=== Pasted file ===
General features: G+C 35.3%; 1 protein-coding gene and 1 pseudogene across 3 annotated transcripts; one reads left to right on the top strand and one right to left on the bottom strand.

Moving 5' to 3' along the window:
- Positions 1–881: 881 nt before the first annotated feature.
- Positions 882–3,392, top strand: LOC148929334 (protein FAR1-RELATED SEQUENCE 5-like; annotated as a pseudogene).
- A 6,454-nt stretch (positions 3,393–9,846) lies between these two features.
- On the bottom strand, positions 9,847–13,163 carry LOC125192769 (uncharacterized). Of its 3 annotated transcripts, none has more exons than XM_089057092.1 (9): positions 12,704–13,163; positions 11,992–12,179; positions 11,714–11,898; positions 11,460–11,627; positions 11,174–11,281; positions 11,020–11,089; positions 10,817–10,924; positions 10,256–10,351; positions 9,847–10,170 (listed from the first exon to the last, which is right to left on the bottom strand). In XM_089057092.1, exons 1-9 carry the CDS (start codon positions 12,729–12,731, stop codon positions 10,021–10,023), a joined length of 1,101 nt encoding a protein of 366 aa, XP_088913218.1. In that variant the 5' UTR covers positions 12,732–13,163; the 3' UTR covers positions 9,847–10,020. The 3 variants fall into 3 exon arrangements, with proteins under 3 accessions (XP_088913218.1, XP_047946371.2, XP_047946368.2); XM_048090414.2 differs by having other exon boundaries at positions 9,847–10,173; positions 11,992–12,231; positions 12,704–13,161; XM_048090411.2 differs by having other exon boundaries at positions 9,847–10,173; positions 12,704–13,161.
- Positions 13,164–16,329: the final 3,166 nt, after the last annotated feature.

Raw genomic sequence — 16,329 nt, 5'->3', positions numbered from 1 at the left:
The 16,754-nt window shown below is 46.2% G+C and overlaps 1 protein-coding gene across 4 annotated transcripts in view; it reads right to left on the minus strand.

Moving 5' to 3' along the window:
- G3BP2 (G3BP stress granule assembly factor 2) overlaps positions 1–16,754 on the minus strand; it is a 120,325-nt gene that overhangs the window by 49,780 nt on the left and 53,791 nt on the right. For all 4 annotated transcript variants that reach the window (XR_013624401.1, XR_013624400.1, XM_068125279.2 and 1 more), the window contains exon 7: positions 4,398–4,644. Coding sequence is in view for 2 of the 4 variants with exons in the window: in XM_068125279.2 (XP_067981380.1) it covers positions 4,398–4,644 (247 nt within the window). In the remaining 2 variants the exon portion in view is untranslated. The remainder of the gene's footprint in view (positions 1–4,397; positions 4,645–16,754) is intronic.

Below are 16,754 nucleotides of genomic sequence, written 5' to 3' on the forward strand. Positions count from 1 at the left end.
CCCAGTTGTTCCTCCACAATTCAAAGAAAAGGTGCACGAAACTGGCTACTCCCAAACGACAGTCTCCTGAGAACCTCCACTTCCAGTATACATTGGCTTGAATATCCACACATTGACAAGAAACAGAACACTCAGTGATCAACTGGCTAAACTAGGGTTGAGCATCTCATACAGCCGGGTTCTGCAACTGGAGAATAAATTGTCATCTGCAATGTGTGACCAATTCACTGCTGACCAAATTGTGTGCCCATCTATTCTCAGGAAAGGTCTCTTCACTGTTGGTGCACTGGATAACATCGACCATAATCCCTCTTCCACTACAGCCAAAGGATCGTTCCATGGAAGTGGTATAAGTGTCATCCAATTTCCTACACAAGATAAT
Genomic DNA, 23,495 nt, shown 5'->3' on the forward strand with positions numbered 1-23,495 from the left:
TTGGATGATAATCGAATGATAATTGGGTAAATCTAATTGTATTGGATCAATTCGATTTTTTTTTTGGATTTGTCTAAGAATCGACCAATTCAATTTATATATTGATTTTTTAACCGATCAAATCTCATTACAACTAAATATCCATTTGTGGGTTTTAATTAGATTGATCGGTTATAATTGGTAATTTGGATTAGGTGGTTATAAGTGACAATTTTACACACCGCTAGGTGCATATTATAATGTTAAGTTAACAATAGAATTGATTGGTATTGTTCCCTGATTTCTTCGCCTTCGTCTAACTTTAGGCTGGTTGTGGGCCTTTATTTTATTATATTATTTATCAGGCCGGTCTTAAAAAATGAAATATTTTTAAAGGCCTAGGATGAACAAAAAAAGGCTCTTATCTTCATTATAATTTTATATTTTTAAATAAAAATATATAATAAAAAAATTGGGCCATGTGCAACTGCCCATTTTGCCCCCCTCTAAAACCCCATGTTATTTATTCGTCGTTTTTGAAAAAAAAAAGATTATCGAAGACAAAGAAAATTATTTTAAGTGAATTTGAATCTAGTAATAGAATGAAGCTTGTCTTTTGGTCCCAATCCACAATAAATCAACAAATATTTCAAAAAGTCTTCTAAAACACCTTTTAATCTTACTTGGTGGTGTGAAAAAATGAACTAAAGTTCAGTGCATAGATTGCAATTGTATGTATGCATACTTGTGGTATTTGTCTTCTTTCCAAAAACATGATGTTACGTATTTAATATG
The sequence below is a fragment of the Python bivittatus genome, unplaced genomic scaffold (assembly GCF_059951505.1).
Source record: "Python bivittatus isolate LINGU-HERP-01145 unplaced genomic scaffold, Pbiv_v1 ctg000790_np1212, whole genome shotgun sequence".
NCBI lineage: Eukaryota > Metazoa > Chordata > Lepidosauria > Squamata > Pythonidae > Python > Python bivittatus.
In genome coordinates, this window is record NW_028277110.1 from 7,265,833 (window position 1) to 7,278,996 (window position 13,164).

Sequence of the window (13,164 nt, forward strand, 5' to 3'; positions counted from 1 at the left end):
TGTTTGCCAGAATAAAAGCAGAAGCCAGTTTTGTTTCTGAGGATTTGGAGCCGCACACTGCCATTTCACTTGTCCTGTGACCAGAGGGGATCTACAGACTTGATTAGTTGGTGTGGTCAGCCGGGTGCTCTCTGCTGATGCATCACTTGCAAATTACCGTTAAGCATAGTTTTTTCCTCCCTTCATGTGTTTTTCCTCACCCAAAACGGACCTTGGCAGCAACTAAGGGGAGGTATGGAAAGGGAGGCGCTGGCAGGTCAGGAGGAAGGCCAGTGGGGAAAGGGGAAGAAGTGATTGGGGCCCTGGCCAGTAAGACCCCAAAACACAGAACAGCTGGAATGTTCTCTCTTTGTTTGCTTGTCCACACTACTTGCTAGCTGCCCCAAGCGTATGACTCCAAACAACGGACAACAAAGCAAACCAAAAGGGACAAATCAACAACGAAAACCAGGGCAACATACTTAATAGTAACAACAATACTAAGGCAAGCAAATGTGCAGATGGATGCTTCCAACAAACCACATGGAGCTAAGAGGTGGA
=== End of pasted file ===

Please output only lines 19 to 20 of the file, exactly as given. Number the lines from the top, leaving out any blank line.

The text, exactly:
In genome coordinates, this window is record NW_028277110.1 from 7,265,833 (window position 1) to 7,278,996 (window position 13,164).

Sequence of the window (13,164 nt, forward strand, 5' to 3'; positions counted from 1 at the left end):